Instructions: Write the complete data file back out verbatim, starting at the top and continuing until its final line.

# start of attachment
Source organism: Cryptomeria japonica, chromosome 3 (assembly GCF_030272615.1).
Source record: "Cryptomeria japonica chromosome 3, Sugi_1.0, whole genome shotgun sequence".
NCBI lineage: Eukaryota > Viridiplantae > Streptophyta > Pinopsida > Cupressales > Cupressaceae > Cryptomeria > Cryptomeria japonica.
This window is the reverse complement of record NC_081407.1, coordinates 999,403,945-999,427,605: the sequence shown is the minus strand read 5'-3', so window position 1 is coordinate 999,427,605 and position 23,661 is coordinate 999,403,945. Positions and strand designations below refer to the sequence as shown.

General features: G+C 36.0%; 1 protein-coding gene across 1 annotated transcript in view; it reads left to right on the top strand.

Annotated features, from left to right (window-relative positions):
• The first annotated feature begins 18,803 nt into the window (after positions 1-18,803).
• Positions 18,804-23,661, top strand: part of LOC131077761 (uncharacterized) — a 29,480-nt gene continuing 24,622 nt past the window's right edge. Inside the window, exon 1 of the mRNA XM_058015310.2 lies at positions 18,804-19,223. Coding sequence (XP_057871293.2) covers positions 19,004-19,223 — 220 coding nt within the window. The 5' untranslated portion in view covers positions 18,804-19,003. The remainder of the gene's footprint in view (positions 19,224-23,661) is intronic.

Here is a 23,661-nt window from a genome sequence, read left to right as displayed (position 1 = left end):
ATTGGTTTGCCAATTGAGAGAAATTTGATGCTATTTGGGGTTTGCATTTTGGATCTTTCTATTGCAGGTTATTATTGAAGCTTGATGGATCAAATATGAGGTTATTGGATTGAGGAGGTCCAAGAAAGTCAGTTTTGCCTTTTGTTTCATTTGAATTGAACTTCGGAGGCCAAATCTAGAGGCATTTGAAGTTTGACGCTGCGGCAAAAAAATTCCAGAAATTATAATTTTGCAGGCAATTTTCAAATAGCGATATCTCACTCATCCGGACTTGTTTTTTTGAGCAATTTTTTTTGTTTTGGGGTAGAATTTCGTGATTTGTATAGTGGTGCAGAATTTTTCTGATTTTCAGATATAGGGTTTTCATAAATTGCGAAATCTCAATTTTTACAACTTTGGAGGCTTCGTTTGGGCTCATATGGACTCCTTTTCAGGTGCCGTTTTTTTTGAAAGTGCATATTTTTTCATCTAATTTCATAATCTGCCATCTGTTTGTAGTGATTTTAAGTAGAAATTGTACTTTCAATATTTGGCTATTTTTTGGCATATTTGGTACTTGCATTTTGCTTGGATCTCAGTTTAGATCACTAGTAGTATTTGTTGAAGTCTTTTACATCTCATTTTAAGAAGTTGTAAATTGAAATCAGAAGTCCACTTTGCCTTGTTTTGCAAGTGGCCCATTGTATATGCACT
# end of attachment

Source organism: Cryptomeria japonica, chromosome 3 (assembly GCF_030272615.1).
Source record: "Cryptomeria japonica chromosome 3, Sugi_1.0, whole genome shotgun sequence".
NCBI lineage: Eukaryota > Viridiplantae > Streptophyta > Pinopsida > Cupressales > Cupressaceae > Cryptomeria > Cryptomeria japonica.
This window is the reverse complement of record NC_081407.1, coordinates 999,403,945-999,427,605: the sequence shown is the minus strand read 5'-3', so window position 1 is coordinate 999,427,605 and position 23,661 is coordinate 999,403,945. Positions and strand designations below refer to the sequence as shown.

General features: G+C 36.0%; 1 protein-coding gene across 1 annotated transcript in view; it reads left to right on the top strand.

Annotated features, from left to right (window-relative positions):
• The first annotated feature begins 18,803 nt into the window (after positions 1-18,803).
• Positions 18,804-23,661, top strand: part of LOC131077761 (uncharacterized) — a 29,480-nt gene continuing 24,622 nt past the window's right edge. Inside the window, exon 1 of the mRNA XM_058015310.2 lies at positions 18,804-19,223. Coding sequence (XP_057871293.2) covers positions 19,004-19,223 — 220 coding nt within the window. The 5' untranslated portion in view covers positions 18,804-19,003. The remainder of the gene's footprint in view (positions 19,224-23,661) is intronic.

Here is a 23,661-nt window from a genome sequence, read left to right as displayed (position 1 = left end):
ATTGGTTTGCCAATTGAGAGAAATTTGATGCTATTTGGGGTTTGCATTTTGGATCTTTCTATTGCAGGTTATTATTGAAGCTTGATGGATCAAATATGAGGTTATTGGATTGAGGAGGTCCAAGAAAGTCAGTTTTGCCTTTTGTTTCATTTGAATTGAACTTCGGAGGCCAAATCTAGAGGCATTTGAAGTTTGACGCTGCGGCAAAAAAATTCCAGAAATTATAATTTTGCAGGCAATTTTCAAATAGCGATATCTCACTCATCCGGACTTGTTTTTTTGAGCAATTTTTTTTGTTTTGGGGTAGAATTTCGTGATTTGTATAGTGGTGCAGAATTTTTCTGATTTTCAGATATAGGGTTTTCATAAATTGCGAAATCTCAATTTTTACAACTTTGGAGGCTTCGTTTGGGCTCATATGGACTCCTTTTCAGGTGCCGTTTTTTTTGAAAGTGCATATTTTTTCATCTAATTTCATAATCTGCCATCTGTTTGTAGTGATTTTAAGTAGAAATTGTACTTTCAATATTTGGCTATTTTTTGGCATATTTGGTACTTGCATTTTGCTTGGATCTCAGTTTAGATCACTAGTAGTATTTGTTGAAGTCTTTTACATCTCATTTTAAGAAGTTGTAAATTGAAATCAGAAGTCCACTTTGCCTTGTTTTGCAAGTGGCCCATTGTATATGCACT